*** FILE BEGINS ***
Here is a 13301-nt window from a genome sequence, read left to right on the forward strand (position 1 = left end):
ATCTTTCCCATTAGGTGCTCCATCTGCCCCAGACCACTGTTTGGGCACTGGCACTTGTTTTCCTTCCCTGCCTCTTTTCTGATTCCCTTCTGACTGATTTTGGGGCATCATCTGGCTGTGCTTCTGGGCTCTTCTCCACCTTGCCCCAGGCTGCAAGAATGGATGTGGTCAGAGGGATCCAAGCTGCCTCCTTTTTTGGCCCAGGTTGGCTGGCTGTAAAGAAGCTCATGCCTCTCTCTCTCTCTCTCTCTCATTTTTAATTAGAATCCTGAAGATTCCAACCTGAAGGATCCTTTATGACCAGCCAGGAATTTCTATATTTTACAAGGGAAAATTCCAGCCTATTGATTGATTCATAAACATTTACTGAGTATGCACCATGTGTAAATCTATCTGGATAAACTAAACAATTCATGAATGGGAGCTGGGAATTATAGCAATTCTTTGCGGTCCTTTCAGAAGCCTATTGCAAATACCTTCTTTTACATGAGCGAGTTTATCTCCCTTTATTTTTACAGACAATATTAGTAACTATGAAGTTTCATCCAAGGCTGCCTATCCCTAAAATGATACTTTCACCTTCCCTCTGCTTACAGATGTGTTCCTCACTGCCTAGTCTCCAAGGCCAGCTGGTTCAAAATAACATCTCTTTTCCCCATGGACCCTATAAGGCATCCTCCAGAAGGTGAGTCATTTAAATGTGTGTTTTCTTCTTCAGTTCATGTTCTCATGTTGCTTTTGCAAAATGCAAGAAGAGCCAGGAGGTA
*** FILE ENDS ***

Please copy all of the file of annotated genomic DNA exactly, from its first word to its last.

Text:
Here is a 13301-nt window from a genome sequence, read left to right on the forward strand (position 1 = left end):
ATCTTTCCCATTAGGTGCTCCATCTGCCCCAGACCACTGTTTGGGCACTGGCACTTGTTTTCCTTCCCTGCCTCTTTTCTGATTCCCTTCTGACTGATTTTGGGGCATCATCTGGCTGTGCTTCTGGGCTCTTCTCCACCTTGCCCCAGGCTGCAAGAATGGATGTGGTCAGAGGGATCCAAGCTGCCTCCTTTTTTGGCCCAGGTTGGCTGGCTGTAAAGAAGCTCATGCCTCTCTCTCTCTCTCTCTCTCATTTTTAATTAGAATCCTGAAGATTCCAACCTGAAGGATCCTTTATGACCAGCCAGGAATTTCTATATTTTACAAGGGAAAATTCCAGCCTATTGATTGATTCATAAACATTTACTGAGTATGCACCATGTGTAAATCTATCTGGATAAACTAAACAATTCATGAATGGGAGCTGGGAATTATAGCAATTCTTTGCGGTCCTTTCAGAAGCCTATTGCAAATACCTTCTTTTACATGAGCGAGTTTATCTCCCTTTATTTTTACAGACAATATTAGTAACTATGAAGTTTCATCCAAGGCTGCCTATCCCTAAAATGATACTTTCACCTTCCCTCTGCTTACAGATGTGTTCCTCACTGCCTAGTCTCCAAGGCCAGCTGGTTCAAAATAACATCTCTTTTCCCCATGGACCCTATAAGGCATCCTCCAGAAGGTGAGTCATTTAAATGTGTGTTTTCTTCTTCAGTTCATGTTCTCATGTTGCTTTTGCAAAATGCAAGAAGAGCCAGGAGGTA